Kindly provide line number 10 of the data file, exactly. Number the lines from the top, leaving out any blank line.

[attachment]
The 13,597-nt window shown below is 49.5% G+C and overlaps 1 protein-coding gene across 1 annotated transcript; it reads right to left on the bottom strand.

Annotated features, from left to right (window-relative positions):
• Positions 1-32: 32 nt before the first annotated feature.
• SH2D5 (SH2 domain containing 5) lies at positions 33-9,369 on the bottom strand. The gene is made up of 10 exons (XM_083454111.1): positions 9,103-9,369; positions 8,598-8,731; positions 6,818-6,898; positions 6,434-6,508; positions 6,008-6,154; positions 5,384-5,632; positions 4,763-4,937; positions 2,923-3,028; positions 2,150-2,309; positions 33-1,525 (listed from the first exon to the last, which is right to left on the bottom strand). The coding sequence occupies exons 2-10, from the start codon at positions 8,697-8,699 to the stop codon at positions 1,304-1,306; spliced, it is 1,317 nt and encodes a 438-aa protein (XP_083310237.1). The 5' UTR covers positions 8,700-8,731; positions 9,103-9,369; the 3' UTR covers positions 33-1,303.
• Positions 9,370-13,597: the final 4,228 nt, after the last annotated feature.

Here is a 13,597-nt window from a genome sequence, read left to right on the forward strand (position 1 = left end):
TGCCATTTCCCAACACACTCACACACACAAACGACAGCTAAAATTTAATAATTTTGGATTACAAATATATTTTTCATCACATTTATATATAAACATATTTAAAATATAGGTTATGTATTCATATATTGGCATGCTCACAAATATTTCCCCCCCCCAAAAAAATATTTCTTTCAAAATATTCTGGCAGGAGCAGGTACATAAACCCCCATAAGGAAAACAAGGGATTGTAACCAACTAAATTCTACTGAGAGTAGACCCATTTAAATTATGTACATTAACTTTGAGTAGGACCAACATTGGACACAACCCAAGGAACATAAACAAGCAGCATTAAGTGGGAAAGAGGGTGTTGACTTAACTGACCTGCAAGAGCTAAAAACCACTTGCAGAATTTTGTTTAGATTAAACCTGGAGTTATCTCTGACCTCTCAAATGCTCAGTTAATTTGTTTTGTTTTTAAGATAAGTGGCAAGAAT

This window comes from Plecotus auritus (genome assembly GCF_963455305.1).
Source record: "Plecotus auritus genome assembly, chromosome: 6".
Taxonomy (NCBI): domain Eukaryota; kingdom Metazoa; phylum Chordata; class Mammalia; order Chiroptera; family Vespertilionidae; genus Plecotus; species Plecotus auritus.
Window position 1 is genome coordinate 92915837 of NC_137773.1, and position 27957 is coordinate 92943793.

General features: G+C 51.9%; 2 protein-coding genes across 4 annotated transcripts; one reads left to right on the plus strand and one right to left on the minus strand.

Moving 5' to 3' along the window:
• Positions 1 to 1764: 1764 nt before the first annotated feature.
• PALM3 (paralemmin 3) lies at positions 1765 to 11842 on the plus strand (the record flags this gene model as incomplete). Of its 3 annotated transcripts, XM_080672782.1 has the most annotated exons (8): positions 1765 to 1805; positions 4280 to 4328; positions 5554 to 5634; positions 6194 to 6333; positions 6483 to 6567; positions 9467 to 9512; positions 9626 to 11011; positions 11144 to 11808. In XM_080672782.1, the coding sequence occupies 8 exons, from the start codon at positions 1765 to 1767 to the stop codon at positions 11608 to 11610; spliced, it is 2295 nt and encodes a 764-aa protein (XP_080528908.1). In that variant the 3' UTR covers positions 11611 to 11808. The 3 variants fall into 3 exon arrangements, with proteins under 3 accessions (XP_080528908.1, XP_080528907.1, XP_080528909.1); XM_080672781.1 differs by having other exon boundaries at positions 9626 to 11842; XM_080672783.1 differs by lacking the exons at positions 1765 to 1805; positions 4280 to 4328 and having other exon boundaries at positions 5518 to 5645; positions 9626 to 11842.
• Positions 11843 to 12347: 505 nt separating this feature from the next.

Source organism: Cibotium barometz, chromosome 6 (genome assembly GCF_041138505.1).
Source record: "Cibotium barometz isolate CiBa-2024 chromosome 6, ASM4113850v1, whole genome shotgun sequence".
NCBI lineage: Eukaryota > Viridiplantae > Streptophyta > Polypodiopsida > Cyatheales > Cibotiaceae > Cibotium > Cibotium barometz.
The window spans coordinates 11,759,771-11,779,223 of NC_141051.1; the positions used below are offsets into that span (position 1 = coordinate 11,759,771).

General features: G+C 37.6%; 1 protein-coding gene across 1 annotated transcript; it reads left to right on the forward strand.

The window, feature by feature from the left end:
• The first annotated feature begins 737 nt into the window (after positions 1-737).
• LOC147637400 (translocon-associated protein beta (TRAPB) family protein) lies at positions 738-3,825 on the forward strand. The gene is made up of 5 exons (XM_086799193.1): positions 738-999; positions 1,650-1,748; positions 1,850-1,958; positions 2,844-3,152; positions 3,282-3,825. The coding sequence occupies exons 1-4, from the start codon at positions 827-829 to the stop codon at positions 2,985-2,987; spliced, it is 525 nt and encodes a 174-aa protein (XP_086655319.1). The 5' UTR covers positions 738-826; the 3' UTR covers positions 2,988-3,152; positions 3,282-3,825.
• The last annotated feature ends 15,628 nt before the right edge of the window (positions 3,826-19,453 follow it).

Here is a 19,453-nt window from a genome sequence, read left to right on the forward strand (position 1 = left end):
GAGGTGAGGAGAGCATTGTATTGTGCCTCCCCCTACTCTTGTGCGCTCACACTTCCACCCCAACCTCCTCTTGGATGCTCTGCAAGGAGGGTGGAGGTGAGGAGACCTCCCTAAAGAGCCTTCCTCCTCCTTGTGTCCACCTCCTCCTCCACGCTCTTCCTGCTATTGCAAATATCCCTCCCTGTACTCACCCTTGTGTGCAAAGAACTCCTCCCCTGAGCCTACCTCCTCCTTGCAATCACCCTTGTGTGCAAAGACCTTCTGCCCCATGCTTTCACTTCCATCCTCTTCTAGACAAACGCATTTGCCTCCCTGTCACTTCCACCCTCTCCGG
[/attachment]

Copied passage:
Taxonomy (NCBI): domain Eukaryota; kingdom Metazoa; phylum Chordata; class Mammalia; order Chiroptera; family Vespertilionidae; genus Plecotus; species Plecotus auritus.